9780131114524

Making a Nation: The United States and Its People, Prentice Hall Portfolio Edition, Volume One

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  • ISBN13:

    9780131114524

  • ISBN10:

    0131114522

  • Edition: CD
  • Format: Paperback w/CD
  • Copyright: 2004-01-01
  • Publisher: Prentice Hall
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Supplemental Materials

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Summary

Political Economy framework. Role of the individual. Global approach. Making a Nation, Portfolio Edition focuses on the relationships that shape and define human identityculture, race, gender, class and sectional relations. The text shows that politics and the economy do not simply shape, but in turn are shaped by, the lives and cultural values of ordinary men and women. Automatically includes U.S. History Document CD-ROM with 300 primary source documents. Text-format is 2-color, smaller trim size and costs 60%less than comprehensive texts.

Excerpts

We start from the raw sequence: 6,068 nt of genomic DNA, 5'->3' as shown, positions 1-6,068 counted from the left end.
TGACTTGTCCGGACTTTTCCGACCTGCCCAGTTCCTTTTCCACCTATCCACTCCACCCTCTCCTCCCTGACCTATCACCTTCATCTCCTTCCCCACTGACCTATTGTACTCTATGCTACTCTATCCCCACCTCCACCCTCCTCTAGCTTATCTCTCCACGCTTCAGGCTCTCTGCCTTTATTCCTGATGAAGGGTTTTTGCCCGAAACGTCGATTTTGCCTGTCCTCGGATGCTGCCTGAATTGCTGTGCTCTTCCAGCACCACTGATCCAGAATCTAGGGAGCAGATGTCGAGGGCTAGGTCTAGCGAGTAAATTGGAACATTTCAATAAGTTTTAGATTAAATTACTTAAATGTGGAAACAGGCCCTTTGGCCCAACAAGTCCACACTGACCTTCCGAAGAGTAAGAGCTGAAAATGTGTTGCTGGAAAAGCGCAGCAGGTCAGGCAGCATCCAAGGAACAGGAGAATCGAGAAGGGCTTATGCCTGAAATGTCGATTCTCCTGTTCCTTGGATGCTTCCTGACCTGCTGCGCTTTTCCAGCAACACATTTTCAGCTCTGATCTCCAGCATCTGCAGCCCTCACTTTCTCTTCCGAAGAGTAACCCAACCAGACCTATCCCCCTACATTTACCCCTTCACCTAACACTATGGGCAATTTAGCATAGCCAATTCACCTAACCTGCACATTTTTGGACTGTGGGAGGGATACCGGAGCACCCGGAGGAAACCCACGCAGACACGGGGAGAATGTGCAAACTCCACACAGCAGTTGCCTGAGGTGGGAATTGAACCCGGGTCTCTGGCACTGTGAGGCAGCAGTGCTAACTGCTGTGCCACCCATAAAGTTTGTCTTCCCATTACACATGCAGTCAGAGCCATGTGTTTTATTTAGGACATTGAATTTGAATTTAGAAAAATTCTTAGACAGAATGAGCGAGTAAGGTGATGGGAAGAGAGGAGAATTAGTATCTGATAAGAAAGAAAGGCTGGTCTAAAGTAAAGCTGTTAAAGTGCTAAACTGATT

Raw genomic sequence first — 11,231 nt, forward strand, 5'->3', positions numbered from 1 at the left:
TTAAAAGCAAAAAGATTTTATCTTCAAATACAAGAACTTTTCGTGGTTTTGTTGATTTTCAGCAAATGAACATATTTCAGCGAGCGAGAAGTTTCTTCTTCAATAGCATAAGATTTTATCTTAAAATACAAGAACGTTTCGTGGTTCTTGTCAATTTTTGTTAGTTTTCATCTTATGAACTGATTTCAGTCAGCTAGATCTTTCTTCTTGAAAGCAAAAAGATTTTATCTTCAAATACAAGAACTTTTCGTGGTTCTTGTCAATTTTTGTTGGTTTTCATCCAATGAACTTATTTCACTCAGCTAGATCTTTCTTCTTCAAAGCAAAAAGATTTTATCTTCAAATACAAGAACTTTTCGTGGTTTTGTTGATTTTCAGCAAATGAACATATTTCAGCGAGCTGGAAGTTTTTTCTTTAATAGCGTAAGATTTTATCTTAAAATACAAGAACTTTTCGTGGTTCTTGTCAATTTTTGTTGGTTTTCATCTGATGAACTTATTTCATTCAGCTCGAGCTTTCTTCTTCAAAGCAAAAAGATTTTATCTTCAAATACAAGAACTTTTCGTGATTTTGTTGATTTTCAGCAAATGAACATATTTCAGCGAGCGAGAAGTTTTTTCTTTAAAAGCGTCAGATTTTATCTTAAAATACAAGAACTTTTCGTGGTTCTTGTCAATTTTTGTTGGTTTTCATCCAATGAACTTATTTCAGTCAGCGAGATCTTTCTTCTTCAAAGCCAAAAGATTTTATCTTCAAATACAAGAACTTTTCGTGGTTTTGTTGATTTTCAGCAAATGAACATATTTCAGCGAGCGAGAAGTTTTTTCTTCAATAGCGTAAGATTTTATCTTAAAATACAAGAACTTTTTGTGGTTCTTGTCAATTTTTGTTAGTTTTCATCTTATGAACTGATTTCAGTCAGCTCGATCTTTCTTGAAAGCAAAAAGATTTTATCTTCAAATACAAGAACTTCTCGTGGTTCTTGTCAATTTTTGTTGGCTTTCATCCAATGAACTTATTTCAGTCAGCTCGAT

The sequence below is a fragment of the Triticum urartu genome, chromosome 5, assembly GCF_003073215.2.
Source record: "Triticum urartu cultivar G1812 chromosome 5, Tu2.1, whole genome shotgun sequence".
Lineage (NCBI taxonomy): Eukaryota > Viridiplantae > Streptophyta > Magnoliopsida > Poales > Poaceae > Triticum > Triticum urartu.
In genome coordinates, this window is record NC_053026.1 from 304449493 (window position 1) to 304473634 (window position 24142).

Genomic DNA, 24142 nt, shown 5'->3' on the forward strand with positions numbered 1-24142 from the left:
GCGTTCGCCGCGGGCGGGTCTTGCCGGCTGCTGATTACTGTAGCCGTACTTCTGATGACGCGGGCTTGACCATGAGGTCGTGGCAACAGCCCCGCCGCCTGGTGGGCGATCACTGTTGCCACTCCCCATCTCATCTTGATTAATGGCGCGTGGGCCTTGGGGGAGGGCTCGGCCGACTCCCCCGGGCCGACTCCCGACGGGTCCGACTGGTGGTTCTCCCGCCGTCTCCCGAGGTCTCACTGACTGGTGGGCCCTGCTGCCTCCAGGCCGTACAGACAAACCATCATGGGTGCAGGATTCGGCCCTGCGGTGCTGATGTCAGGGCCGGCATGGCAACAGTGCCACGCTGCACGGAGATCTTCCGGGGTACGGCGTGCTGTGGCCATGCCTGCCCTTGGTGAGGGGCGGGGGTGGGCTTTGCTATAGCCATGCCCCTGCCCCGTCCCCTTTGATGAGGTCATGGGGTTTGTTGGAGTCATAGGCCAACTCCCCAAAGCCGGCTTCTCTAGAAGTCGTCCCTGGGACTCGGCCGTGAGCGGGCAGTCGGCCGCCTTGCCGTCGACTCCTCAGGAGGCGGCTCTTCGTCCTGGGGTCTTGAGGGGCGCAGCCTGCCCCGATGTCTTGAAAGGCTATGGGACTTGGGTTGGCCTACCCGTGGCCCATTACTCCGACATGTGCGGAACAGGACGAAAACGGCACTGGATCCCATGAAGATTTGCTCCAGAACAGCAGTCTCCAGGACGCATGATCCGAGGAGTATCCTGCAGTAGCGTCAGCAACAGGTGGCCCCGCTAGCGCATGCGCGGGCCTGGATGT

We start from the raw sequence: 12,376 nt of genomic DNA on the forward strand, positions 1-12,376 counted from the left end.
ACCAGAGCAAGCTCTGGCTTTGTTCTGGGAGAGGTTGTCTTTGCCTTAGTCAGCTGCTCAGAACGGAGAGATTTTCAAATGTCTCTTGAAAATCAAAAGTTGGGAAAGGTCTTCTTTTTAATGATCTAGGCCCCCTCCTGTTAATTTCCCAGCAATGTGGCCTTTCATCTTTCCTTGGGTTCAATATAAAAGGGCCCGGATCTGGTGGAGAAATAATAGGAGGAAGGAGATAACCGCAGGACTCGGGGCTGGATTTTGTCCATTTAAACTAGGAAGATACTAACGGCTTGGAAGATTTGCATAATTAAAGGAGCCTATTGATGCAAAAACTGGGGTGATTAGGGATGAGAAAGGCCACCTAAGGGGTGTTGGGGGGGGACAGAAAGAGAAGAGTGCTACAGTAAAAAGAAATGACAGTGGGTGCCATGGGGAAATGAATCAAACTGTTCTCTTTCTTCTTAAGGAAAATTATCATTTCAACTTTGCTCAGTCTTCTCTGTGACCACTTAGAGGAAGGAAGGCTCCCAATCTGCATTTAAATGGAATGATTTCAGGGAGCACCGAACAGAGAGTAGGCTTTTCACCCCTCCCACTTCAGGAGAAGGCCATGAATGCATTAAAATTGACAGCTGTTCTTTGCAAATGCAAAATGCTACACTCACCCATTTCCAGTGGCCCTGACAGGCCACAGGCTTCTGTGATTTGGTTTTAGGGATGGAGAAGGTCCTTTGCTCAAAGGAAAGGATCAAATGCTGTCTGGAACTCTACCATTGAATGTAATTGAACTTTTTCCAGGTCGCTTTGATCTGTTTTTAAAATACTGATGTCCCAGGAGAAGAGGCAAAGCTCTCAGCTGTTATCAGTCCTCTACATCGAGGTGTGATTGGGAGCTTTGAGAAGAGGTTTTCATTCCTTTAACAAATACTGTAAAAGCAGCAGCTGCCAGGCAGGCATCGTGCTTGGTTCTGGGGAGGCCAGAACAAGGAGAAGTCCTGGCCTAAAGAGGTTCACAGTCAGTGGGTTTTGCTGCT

Every human life is shaped by a variety of different relationships. Cultural relations, diplomatic relations, race, gender, and class relations, all contribute to how an individual interacts with the larger global community. This was the theme of the full-length version ofMaking a Nation.For this concise edition, the authors have worked hard to retain the theme while reducing some of the illustrious material. This allows us to retain our emphasis on the relationships that have historically shaped and defined the identities of the American people. So, for example, to disentangle the identity of a Mexican American woman working in a factory in Los Angeles in the year 2000 is to confront the multiple and overlapping "identities" that define a single American life. There are many ways to explore these and similar relationships.Making a Nationviews them through the lens ofpolitical economy. In March of 1776, a few months before American colonists declared their independence from Great Britain, Adam Smith published his masterpiece,The Wealth of Nations.Smith had delayed publication of his work for a year so that he could perfect a lengthy chapter on Anglo-American relations. ThusThe Wealth of Nations,one of the most important documents in a new branch of knowledge known as political economy, was written with a close eye to events in the British colonies of North America, the colonies that were soon to become the United States. What did Smith and his many American followers mean by political economy? They meant, firstly, that the economy itself is much broader than the gross national product, the unemployment rate, or the twists and turns of the stock market. They understood that economies are tightly bound to politics, that they are therefore the products of history rather than nature or accident. And just as men and women make history, so too do they make economies--in the way they work and organize their families as much as in their fiscal policies and tax structures. Political economy is a way of thinking that is deeply embedded in American history. To this day we casually assume that different government policies create different "incentives" shaping everything from the way capital gains are invested to how parents raise their children, from how unmarried mothers on welfare can escape from poverty, to how automobile manufacturers design cars for fuel efficiency and pollution control. Political economy is the art and science that traces these connections between government, the economy, and the relationships that shape the daily lives of ordinary men and women. But that connection points in different directions. Politics and the economy do not simply shape, but are in turn shaped by, the lives and cultural values of ordinary men and women. Put differently, political economy establishes a context that allows students to see the links between the particular and the general, between large and seemingly abstract forces such as "globalization" and the struggles of working parents who find they need two incomes to provide for their children.Making a Nationshows that such relationships were as important in the seventeenth and eighteenth centuries as they are today. In a sense, globalization has been a theme in American history from its earliest beginnings. As the opening chapters demonstrate, Europe, Africa and the Americas were linked to each other in an Atlantic world across which everything was exchanged, deadly diseases along with diplomatic formalities, political structures and cultural assumptions, African slaves and Europeans servants, colonists and commodities. In subsequent chaptersMaking a Nationtraces the development of the newly formed United States by once again stressing the link between the lives of ordinary men and women to the grand political struggles of the day. Should the federal government create a centralized bank? Shoul

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